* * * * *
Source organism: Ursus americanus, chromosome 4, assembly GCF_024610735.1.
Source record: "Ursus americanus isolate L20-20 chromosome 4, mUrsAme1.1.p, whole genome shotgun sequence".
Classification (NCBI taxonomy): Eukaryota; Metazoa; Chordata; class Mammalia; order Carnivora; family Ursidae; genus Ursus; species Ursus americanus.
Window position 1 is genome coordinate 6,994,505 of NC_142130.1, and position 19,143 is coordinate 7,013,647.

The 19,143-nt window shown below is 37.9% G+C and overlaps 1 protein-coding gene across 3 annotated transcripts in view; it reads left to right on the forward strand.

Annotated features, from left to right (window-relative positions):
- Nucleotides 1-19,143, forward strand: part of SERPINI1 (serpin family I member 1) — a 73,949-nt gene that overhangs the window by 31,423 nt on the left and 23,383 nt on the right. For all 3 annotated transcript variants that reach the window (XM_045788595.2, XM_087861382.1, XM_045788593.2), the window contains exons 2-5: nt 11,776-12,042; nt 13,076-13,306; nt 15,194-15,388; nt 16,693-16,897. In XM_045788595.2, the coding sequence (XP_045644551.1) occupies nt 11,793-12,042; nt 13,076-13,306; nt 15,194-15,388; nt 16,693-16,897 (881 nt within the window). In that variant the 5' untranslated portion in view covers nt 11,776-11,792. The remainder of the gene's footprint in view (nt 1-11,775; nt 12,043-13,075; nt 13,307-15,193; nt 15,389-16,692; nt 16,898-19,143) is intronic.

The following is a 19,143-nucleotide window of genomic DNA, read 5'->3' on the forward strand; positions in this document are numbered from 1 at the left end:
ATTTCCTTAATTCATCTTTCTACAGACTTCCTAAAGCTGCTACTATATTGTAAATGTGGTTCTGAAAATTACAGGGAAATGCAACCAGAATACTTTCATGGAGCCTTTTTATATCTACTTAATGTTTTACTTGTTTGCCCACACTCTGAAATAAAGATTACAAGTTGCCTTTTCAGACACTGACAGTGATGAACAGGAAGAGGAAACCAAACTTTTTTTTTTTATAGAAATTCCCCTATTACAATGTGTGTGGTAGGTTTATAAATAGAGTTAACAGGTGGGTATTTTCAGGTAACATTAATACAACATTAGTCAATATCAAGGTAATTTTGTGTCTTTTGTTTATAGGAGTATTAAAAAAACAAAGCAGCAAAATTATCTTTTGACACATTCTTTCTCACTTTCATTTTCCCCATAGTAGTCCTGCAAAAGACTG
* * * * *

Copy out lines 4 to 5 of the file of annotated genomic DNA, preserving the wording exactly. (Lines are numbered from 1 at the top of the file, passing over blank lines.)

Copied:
Window position 1 is genome coordinate 6,994,505 of NC_142130.1, and position 19,143 is coordinate 7,013,647.

The 19,143-nt window shown below is 37.9% G+C and overlaps 1 protein-coding gene across 3 annotated transcripts in view; it reads left to right on the forward strand.